As any parent of a child with a rare disease, it is hard to keep the “what ifs” at bay and not consider what the future holds but we do our best to stay strong for the girls and keep those faces smiling as much as possible.

Utah Bound

During the last part of our stay in Milan, we found out that the Utah site of Livvy’s clinical trial may be opening soon. Thankfully, it was in time for our return to the States and this week we made our first of many weekly trips to Salt Lake City, Utah for her infusion.

The team was very nice and understanding and the treatment went really well (no tears from Livvy!).

But one of the best parts was the travel was much easier on her (and the rest of the family). At one point during our weekly trips from Italy to Amsterdam Eva said to me “I don’t want you to go! It doesn’t feel like home when you, Dad and Livvy are away.” 😥

Because it is such a short flight (1 hour) from Phoenix we are working on making it a day trip in future weeks so that we have minimal time away from Eva and Keira. And both the PHX and SLC airports are much closer than they were in Milan so the drive time is even quicker (another plus for Livvy who does not like being in her carseat).

While the clinical trial is not a cure for MLD and is only meant to help stall the progression of the disease, we are very hopeful and grateful for the extra time it is allowing us to have with our Livvy.

Snuggles with Livvy as she naps before her treatment.

Home Sweet Home

On Friday, January 8th, we arrived home after 5 months in Italy. While we were essentially quarantining most of that time due to the pandemic in various stages and out of safety for the girls, each day was non-stop and it went by in a blur. As a client and friend of mine, Chris Rose, told me about being a work-from-home parent, “the days are long but the weeks are short.” 5 months seemed like an eternity at the beginning and now seems so minor.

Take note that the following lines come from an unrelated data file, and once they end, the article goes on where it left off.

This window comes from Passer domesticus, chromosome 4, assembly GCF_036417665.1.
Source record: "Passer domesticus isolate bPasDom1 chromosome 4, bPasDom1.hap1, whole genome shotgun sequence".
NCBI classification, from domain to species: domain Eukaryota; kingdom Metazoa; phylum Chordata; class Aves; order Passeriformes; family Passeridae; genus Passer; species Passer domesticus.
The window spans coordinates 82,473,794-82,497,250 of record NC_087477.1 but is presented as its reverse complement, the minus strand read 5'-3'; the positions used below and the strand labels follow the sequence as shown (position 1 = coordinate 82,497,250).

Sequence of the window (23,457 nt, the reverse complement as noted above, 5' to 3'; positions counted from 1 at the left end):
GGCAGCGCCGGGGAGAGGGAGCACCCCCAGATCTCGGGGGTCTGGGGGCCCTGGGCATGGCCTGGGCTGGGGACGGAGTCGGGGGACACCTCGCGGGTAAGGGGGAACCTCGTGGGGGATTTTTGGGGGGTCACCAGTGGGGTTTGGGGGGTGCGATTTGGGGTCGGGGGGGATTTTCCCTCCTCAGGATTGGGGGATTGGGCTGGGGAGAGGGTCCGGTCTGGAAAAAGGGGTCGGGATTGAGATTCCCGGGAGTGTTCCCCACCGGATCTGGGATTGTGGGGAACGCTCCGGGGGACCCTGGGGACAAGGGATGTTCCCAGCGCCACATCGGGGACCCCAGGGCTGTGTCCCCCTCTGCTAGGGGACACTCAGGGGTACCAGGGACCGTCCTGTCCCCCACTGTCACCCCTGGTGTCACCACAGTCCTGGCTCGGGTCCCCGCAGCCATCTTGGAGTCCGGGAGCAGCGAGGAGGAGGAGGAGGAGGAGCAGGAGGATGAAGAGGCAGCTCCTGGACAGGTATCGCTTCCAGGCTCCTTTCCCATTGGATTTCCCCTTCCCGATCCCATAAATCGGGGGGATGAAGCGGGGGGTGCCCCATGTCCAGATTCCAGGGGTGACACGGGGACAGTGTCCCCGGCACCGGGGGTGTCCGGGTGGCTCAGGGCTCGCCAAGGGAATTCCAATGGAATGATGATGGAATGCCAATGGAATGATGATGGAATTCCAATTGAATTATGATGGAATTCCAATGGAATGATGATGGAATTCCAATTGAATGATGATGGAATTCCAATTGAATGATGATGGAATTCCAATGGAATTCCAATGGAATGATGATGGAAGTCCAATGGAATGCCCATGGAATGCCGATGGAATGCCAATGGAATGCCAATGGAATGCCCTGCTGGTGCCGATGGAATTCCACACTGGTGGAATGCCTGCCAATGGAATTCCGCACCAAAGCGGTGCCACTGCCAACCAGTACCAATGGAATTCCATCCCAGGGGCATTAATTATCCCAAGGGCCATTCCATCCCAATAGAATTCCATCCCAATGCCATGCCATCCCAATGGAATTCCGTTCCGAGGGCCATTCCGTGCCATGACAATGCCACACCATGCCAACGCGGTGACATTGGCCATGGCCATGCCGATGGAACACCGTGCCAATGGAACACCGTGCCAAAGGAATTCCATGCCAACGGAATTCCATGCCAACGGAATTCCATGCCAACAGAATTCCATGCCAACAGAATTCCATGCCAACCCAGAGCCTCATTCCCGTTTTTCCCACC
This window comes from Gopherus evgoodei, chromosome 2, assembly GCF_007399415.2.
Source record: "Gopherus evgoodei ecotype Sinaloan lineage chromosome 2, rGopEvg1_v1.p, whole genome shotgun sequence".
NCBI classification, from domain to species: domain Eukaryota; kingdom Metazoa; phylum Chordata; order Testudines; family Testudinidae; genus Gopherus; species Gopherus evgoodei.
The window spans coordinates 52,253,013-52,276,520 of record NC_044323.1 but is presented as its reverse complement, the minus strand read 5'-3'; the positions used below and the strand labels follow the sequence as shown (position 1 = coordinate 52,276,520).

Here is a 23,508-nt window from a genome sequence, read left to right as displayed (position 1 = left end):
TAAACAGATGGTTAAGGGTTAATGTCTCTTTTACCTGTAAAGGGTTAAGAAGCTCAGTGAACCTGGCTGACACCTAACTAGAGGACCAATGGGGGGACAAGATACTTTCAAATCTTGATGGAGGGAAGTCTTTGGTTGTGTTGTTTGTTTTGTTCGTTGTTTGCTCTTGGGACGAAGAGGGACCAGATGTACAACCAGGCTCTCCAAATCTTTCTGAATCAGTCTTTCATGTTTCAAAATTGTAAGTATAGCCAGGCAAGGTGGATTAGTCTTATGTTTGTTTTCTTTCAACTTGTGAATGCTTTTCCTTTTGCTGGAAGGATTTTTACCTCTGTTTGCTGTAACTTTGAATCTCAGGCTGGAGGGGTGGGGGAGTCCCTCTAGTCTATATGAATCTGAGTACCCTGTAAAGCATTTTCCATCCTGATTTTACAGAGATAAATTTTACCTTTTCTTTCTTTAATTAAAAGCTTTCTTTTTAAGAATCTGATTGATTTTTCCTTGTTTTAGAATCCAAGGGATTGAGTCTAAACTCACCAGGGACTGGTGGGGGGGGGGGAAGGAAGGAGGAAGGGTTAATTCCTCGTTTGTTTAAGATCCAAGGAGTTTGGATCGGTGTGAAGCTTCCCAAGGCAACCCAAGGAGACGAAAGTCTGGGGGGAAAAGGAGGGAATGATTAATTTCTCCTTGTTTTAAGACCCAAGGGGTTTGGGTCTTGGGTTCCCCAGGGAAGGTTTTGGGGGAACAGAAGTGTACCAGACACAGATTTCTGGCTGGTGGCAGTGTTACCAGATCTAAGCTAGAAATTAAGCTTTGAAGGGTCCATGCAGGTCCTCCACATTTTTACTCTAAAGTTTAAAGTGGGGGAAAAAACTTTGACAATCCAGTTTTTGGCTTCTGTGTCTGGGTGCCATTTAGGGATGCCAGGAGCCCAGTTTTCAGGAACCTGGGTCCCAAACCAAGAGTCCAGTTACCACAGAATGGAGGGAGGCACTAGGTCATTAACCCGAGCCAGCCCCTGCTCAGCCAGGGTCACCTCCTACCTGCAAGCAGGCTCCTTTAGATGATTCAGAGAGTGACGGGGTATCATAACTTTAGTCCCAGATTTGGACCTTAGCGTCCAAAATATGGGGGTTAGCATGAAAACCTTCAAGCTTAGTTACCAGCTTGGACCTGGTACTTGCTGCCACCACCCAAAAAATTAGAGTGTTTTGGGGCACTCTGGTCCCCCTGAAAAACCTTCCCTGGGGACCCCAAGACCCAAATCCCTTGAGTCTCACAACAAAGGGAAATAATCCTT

Once we hit the halfway mark, I was actually dreading coming home. And I think I was the only one to feel that way. I felt like coming home meant while Keira would be saved it would be time to face Olivia’s very limited future and the decline to get there. Granted, this would happen no matter where we were in the world but, to me, our time in Italy felt like we were in a bubble, away from reality. And coming home meant popping that bubble.

The week before our flight my stomach was in knots. But I knew it would be good for every one of us to be home. Livvy was actually clearly excited, which can be a rare occurence. While she can’t talk to us she still understands everything so we told her we would be going home the following day and that she got a new big girl bed in her room. Her eyes lit up, she got a big smile and gave her little laugh. That night, she couldn’t even get to sleep like normal because she was so excited. And on the plane rides home she didn’t sleep a wink; eyes wide open and ready to be back.

Now, having been home a few days and readjusting after jet lag, I am beyond glad we are here. Eva has her room and her “poochie poos” (our dogs, Watson and Sherlock), Livvy has her new bed and her normal surroundings with better temperatures to be outside (she loves being outdoors), and Keira has her actual home, her own room and so many toys to re-explore since she may not remember much after spending half of her life in Italy.